Somewhere in these musings there may be some snarky comments about the origins of some so-called old Native American names. The name in play today has no such pretensions. The Wapack Trail
, and the range it follows of the same name, is a contraction nearing its 90th birthday. The features run roughly north-south. It begins in the south, from Mount Wa
tatic in Ashburnham, MA, to Pack Mount Monadnock
*, in Peterborough, NH. One way, it's something over 21 miles, with a couple of thousand feet total climb (one goes down as well as up). From a distance (Monadnock) and a slightly higher altitude it looks like this:
So the name lacks ingenuity. It was coined in an inn in the 1920s. Ken Burns notwithstanding, we'll assume they had nothing but coffee to lubricate their creative faculties during Prohibition.
Although this is on my spouse's native sod, we've never done the Wapack. Its chief appeal has always been to hard core hiking and back country skiing groupies. However, last week we said "yes" to Em's proposal that we go back to Yosemite. Since we have a mere 11 months to get into shape, it seemed like time for an alpha test. We chose the Wapack section running south from NH 101 in the general direction of New Ipswich.
When one is on a one-way trail, the art of back-timing becomes very important. Recalling a Yosemite occasion when back-timing didn't go over so well, I got ironclad commitments to stop when we could still get back.
If one bones up on the route from something like Maptech Mapserve
r, one encounters a bright shining lie. Somewhere along the line, they moved the damn thing. The trail once went merrily up the slopes of the former Temple Mountain ski area, then followed valleys and contour lines along the ridgeline for several miles. Now the trail climbs each rise on the ridgeline, including two considerable peaks. Fortunately, everything is well marked, with blazes as well as the sweat of its hikers.
It's no wonder the groupies kind of keep this thing a secret. It's a lovely walk in the woods. The added climbs somewhat add to the delight. The tourist toys are totally absent; so are the privies. Despite the somewhat brutal peak climbs, hikers share the trail with mountain bikers. There seemed to be adequate mutual courtesy.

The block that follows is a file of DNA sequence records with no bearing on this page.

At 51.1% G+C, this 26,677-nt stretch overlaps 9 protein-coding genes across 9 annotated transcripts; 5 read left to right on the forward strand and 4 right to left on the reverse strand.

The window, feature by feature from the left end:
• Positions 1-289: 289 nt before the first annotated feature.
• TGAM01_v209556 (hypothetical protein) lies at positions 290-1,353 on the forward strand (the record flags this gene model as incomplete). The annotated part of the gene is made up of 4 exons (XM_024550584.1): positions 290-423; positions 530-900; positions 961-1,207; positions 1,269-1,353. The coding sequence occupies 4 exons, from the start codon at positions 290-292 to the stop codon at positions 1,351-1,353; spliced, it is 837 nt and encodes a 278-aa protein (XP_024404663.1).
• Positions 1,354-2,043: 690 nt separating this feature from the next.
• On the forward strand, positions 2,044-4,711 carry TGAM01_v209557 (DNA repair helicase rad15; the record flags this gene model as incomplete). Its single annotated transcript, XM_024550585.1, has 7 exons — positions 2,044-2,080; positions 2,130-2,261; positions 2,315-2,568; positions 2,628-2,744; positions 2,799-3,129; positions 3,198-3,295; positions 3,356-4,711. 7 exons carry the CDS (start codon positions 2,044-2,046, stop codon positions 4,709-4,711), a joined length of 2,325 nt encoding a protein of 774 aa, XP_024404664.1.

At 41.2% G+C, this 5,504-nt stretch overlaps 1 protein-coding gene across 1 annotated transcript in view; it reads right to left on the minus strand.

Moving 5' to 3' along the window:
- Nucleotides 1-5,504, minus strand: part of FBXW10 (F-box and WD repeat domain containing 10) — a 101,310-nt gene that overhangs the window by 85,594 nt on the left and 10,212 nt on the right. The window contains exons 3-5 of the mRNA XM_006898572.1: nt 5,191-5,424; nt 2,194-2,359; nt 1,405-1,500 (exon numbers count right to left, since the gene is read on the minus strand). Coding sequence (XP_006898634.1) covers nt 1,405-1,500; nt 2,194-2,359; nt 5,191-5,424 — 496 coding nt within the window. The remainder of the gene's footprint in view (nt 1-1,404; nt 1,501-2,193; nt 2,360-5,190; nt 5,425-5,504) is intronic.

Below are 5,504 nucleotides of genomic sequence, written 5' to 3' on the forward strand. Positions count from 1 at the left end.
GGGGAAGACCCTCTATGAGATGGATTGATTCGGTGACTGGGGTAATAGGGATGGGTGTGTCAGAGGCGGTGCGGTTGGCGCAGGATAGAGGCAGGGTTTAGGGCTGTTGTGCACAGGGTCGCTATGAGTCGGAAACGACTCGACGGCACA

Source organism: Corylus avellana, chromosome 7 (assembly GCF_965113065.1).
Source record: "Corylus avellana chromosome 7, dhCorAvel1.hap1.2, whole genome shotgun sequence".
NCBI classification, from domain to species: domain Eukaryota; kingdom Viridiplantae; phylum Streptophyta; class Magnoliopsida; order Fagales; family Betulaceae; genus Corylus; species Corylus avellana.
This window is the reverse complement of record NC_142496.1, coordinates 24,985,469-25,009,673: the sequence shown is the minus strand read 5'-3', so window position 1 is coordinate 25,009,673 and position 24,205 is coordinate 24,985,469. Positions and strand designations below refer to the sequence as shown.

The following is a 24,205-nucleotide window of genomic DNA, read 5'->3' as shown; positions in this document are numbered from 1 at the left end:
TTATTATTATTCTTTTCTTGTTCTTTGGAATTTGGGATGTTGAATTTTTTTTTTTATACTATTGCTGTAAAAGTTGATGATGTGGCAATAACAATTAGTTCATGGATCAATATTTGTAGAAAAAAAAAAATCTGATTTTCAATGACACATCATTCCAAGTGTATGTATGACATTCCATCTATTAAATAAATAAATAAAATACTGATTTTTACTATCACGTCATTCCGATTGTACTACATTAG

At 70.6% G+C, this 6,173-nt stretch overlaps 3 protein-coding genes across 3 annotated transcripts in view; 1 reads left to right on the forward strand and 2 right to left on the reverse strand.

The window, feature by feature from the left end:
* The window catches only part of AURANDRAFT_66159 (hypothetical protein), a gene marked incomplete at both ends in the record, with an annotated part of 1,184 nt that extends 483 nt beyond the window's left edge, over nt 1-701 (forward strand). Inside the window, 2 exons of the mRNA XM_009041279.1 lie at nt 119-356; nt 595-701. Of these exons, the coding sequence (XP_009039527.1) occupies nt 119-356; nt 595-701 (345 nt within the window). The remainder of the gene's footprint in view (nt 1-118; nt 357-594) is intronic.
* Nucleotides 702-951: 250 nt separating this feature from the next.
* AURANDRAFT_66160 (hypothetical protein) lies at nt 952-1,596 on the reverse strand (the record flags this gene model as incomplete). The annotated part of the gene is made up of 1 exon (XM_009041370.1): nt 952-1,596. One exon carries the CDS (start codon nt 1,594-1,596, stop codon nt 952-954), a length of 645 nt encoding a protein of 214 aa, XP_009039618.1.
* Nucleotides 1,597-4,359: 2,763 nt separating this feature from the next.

That was the weekend before last. Obviously we survived, ready for more, because yesterday it was back to Monadnock. Here we have another allegedly and perfectly apposite translation, which has morphed into a technical geological term: also the holy mountain of southwestern New Hampshire.
But this was not an occasion for my spouse, reared in view of the mountain, to worship it. We were there for a conditioning climb with an elevation gain of 1500 feet. (not much, you say? Go thou and do likewise.) We went up our standard route, the Cascade Link to the Pumpelly Trail
. We were warned at the base that the Link was "wet." Well yes: actually, it seemed as if the mountain was leaking.
Observe the scenic flowing brook to my spouse's left. That is the trail. The State Park encourages hikers to stay in the trail no matter what, to avoid environmental damage, but there were moments that called for exceptions.
All of the lower sections were sodden, and all but the highest of the trail's six scrambles more nearly resembled waterfalls. This confirmed us in our choice of return routes. We'd never been on the Red Dot and so fulfilled our curiosity. It's busy, ledgy, and this day was also wet.
This was also no day to linger on or near the summit (we stopped about a quarter mile away and 200 feet below the summit), even though it was one of those legendary days on which one could see from Boston to central Vermont. The price of admission for that was temperatures hovering around freezing and a Force 8
gale. As we ate lunch I saw the inevitable naive young person clambering up in jeggings and a royal blue tank top. I supposed her skin would match her top in a few minutes.
Satisfactory trip. Our total height gain was nearer 1600 than 1500 feet, and we covered 5.2 miles in just under 5 hours, breaks included. And we're (sort of) mobile. If the weather cooperates, we should either do a slightly longer trip of the Wapack variety or a 2000 foot climb before winter drives us to his and her Stairmasters. Then we have to pick it all up again in spring and get ready in earnest for the Big Yo.
* If "Monadnock" means "mountain that stands alone," how does one account for Pack Monadnock, since it stands not alone, but at one end of a range of hills over 20 miles long? Monadnock may actually be Abenaki for " that big hill over there." Pack Monadnock might be "that other big hill over there
Labels: hiking, Mount Monadnock, Wapack Trail